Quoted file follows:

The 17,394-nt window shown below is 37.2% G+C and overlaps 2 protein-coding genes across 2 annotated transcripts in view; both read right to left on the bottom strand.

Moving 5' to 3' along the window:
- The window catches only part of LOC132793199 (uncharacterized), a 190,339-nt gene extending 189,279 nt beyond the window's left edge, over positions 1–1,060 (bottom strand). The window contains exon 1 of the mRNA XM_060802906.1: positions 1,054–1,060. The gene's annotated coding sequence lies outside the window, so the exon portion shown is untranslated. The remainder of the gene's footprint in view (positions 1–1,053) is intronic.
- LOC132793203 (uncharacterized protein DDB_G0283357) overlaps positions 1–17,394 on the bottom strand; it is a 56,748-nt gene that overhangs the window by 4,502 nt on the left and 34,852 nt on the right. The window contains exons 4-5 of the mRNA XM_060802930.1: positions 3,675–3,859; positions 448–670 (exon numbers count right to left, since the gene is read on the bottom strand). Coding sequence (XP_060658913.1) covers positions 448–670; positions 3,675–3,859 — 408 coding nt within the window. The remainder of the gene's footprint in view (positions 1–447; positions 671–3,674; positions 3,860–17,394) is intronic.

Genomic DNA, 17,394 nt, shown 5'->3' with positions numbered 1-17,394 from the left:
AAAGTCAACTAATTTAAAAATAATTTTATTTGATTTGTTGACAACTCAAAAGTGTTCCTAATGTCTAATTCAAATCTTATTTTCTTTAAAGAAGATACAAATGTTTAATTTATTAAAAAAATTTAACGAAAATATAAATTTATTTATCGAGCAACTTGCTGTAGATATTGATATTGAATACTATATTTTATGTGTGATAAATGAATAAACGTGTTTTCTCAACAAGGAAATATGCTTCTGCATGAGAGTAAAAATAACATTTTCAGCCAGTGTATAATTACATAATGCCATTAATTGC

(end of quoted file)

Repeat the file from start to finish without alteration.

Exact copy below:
The 17,394-nt window shown below is 37.2% G+C and overlaps 2 protein-coding genes across 2 annotated transcripts in view; both read right to left on the bottom strand.

Moving 5' to 3' along the window:
- The window catches only part of LOC132793199 (uncharacterized), a 190,339-nt gene extending 189,279 nt beyond the window's left edge, over positions 1–1,060 (bottom strand). The window contains exon 1 of the mRNA XM_060802906.1: positions 1,054–1,060. The gene's annotated coding sequence lies outside the window, so the exon portion shown is untranslated. The remainder of the gene's footprint in view (positions 1–1,053) is intronic.
- LOC132793203 (uncharacterized protein DDB_G0283357) overlaps positions 1–17,394 on the bottom strand; it is a 56,748-nt gene that overhangs the window by 4,502 nt on the left and 34,852 nt on the right. The window contains exons 4-5 of the mRNA XM_060802930.1: positions 3,675–3,859; positions 448–670 (exon numbers count right to left, since the gene is read on the bottom strand). Coding sequence (XP_060658913.1) covers positions 448–670; positions 3,675–3,859 — 408 coding nt within the window. The remainder of the gene's footprint in view (positions 1–447; positions 671–3,674; positions 3,860–17,394) is intronic.

Genomic DNA, 17,394 nt, shown 5'->3' with positions numbered 1-17,394 from the left:
AAAGTCAACTAATTTAAAAATAATTTTATTTGATTTGTTGACAACTCAAAAGTGTTCCTAATGTCTAATTCAAATCTTATTTTCTTTAAAGAAGATACAAATGTTTAATTTATTAAAAAAATTTAACGAAAATATAAATTTATTTATCGAGCAACTTGCTGTAGATATTGATATTGAATACTATATTTTATGTGTGATAAATGAATAAACGTGTTTTCTCAACAAGGAAATATGCTTCTGCATGAGAGTAAAAATAACATTTTCAGCCAGTGTATAATTACATAATGCCATTAATTGC